The War against the Crown
The day was uncommonly warm for mid-November, but the invitation-only gathering at Pat Buchanan's place in McLean, Virginia, sat damp and uncomfortable in blue-wool power suits in deference to the gravity of the occasion. The fifty guests were the Lost Boys of the farther American right -- the prophets, pamphleteers, and activists whose access and influence in Washington had been sorely reduced when Ronald Reagan left town. They had been looking ever since for a way back inside, and as they helped themselves at the bar and found seats in the living room, their sense of anticipation was high. They knew, or could guess, the revolutionary purpose Buchanan had in mind: bringing down George Bush's presidency from within his own party -- or, at the very least, embarrassing him so badly that he would have to listen to them again.
The vehicle Buchanan offered that steamy afternoon was himself: he was indeed on the verge of challenging the president in the Republican primaries, and he wanted his soul brothers of the right to hear about it first. A scant three years after Bush's election, he told his guests, the Reagan Revolution was over; its inheritor had betrayed "the most successful political movement of the second half of the twentieth century." The president had knuckled under repeatedly to the taxers, the spenders, and the social engineers. Only that morning, he had signed the Civil Rights Act of 1991, a measure known to conservatives -- and, till lately, to Bush himself -- as a "quota bill."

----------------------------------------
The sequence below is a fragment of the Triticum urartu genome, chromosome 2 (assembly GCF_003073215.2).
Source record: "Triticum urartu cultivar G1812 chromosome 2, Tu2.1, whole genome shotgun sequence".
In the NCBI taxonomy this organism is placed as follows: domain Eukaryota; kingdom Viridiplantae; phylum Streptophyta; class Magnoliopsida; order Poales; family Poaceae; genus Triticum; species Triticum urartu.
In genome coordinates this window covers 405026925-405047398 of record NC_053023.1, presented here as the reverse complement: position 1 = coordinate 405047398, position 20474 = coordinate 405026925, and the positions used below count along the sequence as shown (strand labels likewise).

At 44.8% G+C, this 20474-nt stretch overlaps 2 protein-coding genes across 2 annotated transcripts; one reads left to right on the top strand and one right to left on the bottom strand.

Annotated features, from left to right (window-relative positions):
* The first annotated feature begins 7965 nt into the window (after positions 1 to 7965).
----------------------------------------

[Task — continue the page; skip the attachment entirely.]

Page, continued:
" George Bush, if you'll pardon the expression, has come out of the closet as an Eastern Establishment liberal Republican," Buchanan said. For the first time in a decade, the conservatives had no alternative of their own within the party, and the president seemed to know it. " George Bush," Buchanan went on, "has sold us down the river again and again."
He was accordingly ready to take a year out of his life, as he put it, to give the Republican right a choice. His plan of attack, he told his friends, was to "fly over" Iowa -- its season-opening caucuses were too